UPDATE 5/20 8:30 AM: Louisiana Chemical Association president Dan Borne replied via email to questions from HuffPost. He said that in the wake of the Louisiana legislature's decision to defer a bill that would strip funds from Tulane University if its environmental law clinic sues a government agency or business, the chemical and oil trade group is "assessing our options," explaining that the legislature does not adjourn until June 21st.
Asked whether there are any cases brought by the Tulane Environmental Law Clinic that he approves of, he replied:
We are focusing on cases that directly impede economic growth in the state.
And Borne demanded to know if Tulane University has contributed any settlement money from cases launched by the clinic to the Tulane Education Fund or other university entities.
UPDATE 4:40 PM: A bill to strip funds from Tulane University if its environmental law clinic sues a government agency or business was killed in committee by the Louisiana State Senate on Wednesday afternoon, dealing a blow to a proposal that alarmed environmentalists.
Tulane Environmental Law Clinic director Adam Babich told the Huffington Post that he is glad the bill was deferred, adding that he was disappointed at the amount of misinformation about the clinic's work that was expressed in the Senate hearing. He added that he has sat down several times with the bill's advocate, the Louisiana Chemical Association, an oil and chemical industry trade group, to hear its concerns with no result: "Their fundamental problem is that they don't want our clients to have lawyers."
EARLIER: In the latest chapter of a long-running battle in Louisiana, a trade group which represents oil and chemical companies has teamed up with some state lawmakers to try to punish Tulane University for the actions of the school's environmental law clinic.
The Louisiana Chemical Association and Louisiana Chemical Industry Alliance -- the members of which include BP Energy, an arm of the oil giant involved in the massive Deepwater Horizon oil spill polluting the Gulf of Mexico -- have long attacked the clinic. The clinic's students, in their quest to seek enforcement of environmental laws, have sometimes taken legal action against polluting companies and regulatory agencies. Such clinics provide legal recourse to poor residents of the state in cases of domestic abuse, environmental discrimination and civil rights violations.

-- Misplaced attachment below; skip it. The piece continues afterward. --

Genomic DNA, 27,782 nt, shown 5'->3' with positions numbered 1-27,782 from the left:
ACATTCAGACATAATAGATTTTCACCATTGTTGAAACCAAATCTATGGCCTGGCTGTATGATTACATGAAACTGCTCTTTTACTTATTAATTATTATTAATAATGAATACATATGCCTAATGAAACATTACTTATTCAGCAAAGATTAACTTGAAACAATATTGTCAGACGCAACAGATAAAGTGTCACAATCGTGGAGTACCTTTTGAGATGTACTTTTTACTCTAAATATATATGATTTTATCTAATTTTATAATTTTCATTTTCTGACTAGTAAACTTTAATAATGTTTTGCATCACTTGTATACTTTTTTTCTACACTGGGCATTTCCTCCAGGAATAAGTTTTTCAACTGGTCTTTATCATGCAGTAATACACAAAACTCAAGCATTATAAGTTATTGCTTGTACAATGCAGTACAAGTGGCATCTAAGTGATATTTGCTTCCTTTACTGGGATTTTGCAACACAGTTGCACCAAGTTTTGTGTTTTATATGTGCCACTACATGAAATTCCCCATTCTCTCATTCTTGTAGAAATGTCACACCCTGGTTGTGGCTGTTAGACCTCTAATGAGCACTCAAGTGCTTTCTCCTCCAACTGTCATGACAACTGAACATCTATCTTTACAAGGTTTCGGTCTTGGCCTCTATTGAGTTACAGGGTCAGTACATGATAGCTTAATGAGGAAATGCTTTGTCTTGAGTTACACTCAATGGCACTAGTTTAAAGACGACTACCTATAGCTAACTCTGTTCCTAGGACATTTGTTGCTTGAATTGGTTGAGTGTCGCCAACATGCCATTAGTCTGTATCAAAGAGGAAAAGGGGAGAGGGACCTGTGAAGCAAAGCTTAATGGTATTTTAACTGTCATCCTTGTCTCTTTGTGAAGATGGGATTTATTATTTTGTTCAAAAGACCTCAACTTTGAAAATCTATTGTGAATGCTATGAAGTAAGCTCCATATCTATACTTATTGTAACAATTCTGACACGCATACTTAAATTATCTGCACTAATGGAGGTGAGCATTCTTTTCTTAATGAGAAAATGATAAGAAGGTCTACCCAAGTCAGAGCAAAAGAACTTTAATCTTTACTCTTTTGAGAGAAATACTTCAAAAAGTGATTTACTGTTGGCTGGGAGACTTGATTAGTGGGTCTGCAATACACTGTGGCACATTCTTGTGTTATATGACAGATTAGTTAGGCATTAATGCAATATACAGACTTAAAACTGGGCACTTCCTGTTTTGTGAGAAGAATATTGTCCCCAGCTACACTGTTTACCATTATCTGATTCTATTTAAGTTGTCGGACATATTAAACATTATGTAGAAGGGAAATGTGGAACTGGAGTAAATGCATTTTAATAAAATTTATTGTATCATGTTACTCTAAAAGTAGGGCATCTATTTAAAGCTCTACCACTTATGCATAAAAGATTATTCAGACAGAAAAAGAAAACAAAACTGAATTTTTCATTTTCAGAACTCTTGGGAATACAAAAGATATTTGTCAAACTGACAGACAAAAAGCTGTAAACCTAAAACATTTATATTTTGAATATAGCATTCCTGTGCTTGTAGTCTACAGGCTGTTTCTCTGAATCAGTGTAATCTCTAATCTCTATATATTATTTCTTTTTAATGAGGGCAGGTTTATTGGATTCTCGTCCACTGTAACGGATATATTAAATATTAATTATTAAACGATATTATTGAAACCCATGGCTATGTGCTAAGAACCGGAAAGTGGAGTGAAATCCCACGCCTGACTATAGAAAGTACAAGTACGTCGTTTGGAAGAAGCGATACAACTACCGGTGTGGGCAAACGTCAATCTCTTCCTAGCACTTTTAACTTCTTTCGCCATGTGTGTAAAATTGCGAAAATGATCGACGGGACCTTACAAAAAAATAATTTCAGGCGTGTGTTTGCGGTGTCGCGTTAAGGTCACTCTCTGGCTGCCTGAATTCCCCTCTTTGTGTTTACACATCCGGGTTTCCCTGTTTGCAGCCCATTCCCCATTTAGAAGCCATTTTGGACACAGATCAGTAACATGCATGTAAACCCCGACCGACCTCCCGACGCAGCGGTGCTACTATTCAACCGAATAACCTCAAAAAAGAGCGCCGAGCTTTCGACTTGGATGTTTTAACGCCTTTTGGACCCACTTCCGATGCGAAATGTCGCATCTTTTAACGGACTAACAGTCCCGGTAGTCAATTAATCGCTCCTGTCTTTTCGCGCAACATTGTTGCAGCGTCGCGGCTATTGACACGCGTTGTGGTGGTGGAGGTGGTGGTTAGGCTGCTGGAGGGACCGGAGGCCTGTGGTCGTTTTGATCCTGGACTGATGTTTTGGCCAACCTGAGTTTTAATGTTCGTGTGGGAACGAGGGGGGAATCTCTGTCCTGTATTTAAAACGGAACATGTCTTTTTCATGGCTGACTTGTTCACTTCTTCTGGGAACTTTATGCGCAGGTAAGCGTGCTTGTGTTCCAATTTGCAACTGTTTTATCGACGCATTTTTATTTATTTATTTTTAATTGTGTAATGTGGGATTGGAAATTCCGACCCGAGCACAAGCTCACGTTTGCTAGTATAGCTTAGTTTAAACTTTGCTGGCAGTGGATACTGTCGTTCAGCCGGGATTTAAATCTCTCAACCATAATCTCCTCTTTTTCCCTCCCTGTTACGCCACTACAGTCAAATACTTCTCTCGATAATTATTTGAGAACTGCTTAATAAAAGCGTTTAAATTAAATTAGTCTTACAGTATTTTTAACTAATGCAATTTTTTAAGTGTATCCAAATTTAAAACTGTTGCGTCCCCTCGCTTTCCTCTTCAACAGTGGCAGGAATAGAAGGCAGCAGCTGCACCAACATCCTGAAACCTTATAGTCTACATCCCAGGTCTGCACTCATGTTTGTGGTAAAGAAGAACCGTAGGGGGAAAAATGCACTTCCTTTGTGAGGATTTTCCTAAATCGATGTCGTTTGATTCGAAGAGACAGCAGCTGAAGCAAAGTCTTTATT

On Wednesday afternoon, the Louisiana Senate is debating legislation that would strip state funding from any university with law clinics that sue a government agency or business. In the face of outrage over BP's role in the oil spill, the senator who introduced the bill earlier this year -- Robert Adley -- has recently indicated that he may narrow the scope of the bill to just clinics that sue the state and state businesses.
In a letter sent to its 61 corporate members earlier in May, LCA president Dan Borne wrote:
"This bill is the culmination of years of frustration with Tulane and its support for its environmental law clinic not only on the part of the chemical industry but other business and chamber groups as well. The [association] Board of Directors voted to actively engage the clinic by targeting Tulane itself, which gives cover to its out-of-state, student want-to-be lawyers and their job killing lawsuits."
In addition, Borne said that the association plans to complain about the clinic to Governor Bobby Jindal. The clinic was attacked by former governor Mike Foster after it opposed a company's proposal for a polyvinyl chloride plant in a lower income community in St. James Parish.
On the LCA's Website, the group touts an 8-point plan, which includes as a goal:
Lower legal defense expenses
Make sure people know the harm Tulane Environmental Law Clinic (TELC) has caused. Publicize the effect that lawsuits which are brought by clients represented by TELC have on the economy.
Tulane's president, as well as leading bar associations, have condemned the legislation and the LCA's attacks on the clinic.
Scott Cowen, the university's president called the bill "an embarrassment" and called it a black eye for Louisiana. "The culprits here are those who break the law, not those who enforce it," he told the New Orleans Times-Picayune.
Some leading legislators also oppose the bill -- Senator Nick Gautreaux even suggested to the Times-Picayune: "Maybe the attorney general should hire Tulane law students to sue BP. If they can scare the chemical association this bad, then they can scare BP, TransOcean and Halliburton."
The clinic isn't the only one to be under siege from powerful interests -- the New York Times has reported on proposals to cut funding for the University of Maryland's law clinic after students accused one of the state's largest employers, Perdue, of environmental violations and a New Jersey developer's lawsuit against a law school clinic at Rutgers which tried to stop plans for a strip mall in Franklin Township.
A spokesman for BP did not return calls for comment.